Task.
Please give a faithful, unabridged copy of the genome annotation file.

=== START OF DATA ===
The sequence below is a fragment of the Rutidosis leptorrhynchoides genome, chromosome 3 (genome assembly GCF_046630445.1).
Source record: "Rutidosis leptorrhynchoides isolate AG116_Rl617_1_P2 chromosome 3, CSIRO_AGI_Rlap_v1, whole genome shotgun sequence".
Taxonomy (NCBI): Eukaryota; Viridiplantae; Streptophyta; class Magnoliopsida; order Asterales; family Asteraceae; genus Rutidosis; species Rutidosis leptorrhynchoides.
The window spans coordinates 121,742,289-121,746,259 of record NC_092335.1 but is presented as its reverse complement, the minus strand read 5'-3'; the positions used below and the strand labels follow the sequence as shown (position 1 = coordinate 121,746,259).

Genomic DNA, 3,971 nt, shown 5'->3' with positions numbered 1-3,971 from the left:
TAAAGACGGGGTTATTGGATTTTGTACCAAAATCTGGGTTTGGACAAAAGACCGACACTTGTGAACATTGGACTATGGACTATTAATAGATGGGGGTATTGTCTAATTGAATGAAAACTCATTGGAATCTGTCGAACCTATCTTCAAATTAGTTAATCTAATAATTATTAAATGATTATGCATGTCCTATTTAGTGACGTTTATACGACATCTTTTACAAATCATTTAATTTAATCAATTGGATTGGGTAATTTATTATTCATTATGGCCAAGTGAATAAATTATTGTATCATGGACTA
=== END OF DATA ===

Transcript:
The sequence below is a fragment of the Rutidosis leptorrhynchoides genome, chromosome 3 (genome assembly GCF_046630445.1).
Source record: "Rutidosis leptorrhynchoides isolate AG116_Rl617_1_P2 chromosome 3, CSIRO_AGI_Rlap_v1, whole genome shotgun sequence".
Taxonomy (NCBI): Eukaryota; Viridiplantae; Streptophyta; class Magnoliopsida; order Asterales; family Asteraceae; genus Rutidosis; species Rutidosis leptorrhynchoides.
The window spans coordinates 121,742,289-121,746,259 of record NC_092335.1 but is presented as its reverse complement, the minus strand read 5'-3'; the positions used below and the strand labels follow the sequence as shown (position 1 = coordinate 121,746,259).

Genomic DNA, 3,971 nt, shown 5'->3' with positions numbered 1-3,971 from the left:
TAAAGACGGGGTTATTGGATTTTGTACCAAAATCTGGGTTTGGACAAAAGACCGACACTTGTGAACATTGGACTATGGACTATTAATAGATGGGGGTATTGTCTAATTGAATGAAAACTCATTGGAATCTGTCGAACCTATCTTCAAATTAGTTAATCTAATAATTATTAAATGATTATGCATGTCCTATTTAGTGACGTTTATACGACATCTTTTACAAATCATTTAATTTAATCAATTGGATTGGGTAATTTATTATTCATTATGGCCAAGTGAATAAATTATTGTATCATGGACTA